Originally VA schools were supposed to meet 50% of their capital costs but, over time and with no public debate, this figure has reduced. Although it largely escaped public scrutiny, The Regulatory Reform Order (Voluntary Aided Schools Liabilities and Funding) 2002 reduced the contribution that VA schools have to make towards their capital expenditure from 15%, to 10%, and to less than 10% in exceptional circumstances.

Meanwhile in 1998 Foundation schools were created and in 2000 Academy schools, both of which have their full running costs met by the state. The number of faith academies has risen dramatically over the last decade, with those that were formerly VA schools no longer having to contribute to their own costs and VC faith schools gaining extra freedom to operate in religiously exclusive ways, including most of those possessed by VA faith schools.

Over the last decade overall capital spending on schools has been reduced by the Government. In 2012 it announced that VA faith schools would no longer have to contribute towards any spending from a new and one of its largest school building improvement funds, the Priority School Building Programme. These factors, combined with more and more VA faith schools becoming academies, has contributed to the very large drop in the capital cost contributions made by faith schools over the last decade. In turn this diminishes a key justification for them being permitted to exclude and divide. This decline is set out in the table below, based on the Department’s FOI response.

Financial Year Amount of capital funding to VA schools to which the schools are required to contribute The required contribution from VA schools
 2009/10 £643,240,000 £67,290,000
 2010/11 £341,950,000 £35,370,000
 2011/12 £256,670,000 £26,830,000
 2012/13 £220,230,000 £23,400,000
 2013/14 £201,940,772 £20,892,064
 2014/15 £216,303,140 £20,032,016
 2015/16 £246,163,210 £20,083,668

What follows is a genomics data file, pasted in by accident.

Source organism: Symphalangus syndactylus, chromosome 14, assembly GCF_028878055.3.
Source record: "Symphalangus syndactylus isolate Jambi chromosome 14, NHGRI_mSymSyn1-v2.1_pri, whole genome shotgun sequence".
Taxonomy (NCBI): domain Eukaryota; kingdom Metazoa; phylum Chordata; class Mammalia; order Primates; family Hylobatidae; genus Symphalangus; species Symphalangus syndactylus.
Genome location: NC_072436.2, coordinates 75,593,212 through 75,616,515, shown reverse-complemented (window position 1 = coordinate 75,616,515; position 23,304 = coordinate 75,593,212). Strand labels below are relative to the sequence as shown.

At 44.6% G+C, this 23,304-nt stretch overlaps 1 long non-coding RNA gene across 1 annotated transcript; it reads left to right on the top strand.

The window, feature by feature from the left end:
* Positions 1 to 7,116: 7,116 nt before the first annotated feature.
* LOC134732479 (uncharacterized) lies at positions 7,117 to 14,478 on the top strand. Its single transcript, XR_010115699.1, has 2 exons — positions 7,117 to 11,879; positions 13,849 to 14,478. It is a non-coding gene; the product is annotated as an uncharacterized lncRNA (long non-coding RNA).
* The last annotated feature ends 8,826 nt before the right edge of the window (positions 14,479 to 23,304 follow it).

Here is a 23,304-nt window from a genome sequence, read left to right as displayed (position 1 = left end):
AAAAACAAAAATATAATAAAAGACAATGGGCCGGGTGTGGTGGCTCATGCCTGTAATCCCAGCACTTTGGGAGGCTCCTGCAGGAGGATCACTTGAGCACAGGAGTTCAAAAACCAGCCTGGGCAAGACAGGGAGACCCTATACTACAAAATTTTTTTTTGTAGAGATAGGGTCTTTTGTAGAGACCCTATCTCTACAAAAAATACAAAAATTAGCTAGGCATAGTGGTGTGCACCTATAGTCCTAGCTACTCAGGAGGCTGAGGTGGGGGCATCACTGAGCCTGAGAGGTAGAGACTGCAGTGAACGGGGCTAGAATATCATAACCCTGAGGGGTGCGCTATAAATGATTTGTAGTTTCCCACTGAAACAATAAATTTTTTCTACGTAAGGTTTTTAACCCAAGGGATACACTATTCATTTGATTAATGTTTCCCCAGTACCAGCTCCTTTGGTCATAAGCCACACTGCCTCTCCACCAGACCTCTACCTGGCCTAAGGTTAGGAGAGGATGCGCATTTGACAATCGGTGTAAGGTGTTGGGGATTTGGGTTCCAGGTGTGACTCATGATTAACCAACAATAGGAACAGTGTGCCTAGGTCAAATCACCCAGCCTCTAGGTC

2016/17 £295,914,567 £19,615,530
 2017/18 £279,365,220 £18,824,736
 2018/19 £236,546,914 £18,089,579



The Department’s response notes that VA faith schools may also receive ‘Basic Need’ capital funding via their local authority responsible for education. Basic need allocations are paid to local authorities to support the capital requirement for providing new pupil places locally by expanding existing maintained schools or academies, or by establishing new schools.

Any contribution towards this capital spending that local authorities may have required of local VA schools is not recorded by central government, but there is no obligation for local authorities to require VA schools to contribute to this stream of capital funding. As the Department’s FOI response notes, local authorities ‘… may fund [these] works at 100% of the cost with no contribution from the governing body [of VA schools]’.

A November 2016 opinion poll undertaken by Populus commissioned by Accord found that state funded schools selecting pupils by faith was opposed by people in Britain by a ratio of almost five to one. A large majority of adherents of all major world faiths plus each of England and Wales’ largest Christian denominations were similarly all found to oppose this faith discrimination.

The contribution that the governing body of VA faith schools make to their school’s capital costs is typically not paid by the faith school provider but fundraised from parents by the school.

Leave a Reply

Your email address will not be published. Required fields are marked *

Accord depends on your support

Please give.

Sign up

find us on Facebook

News history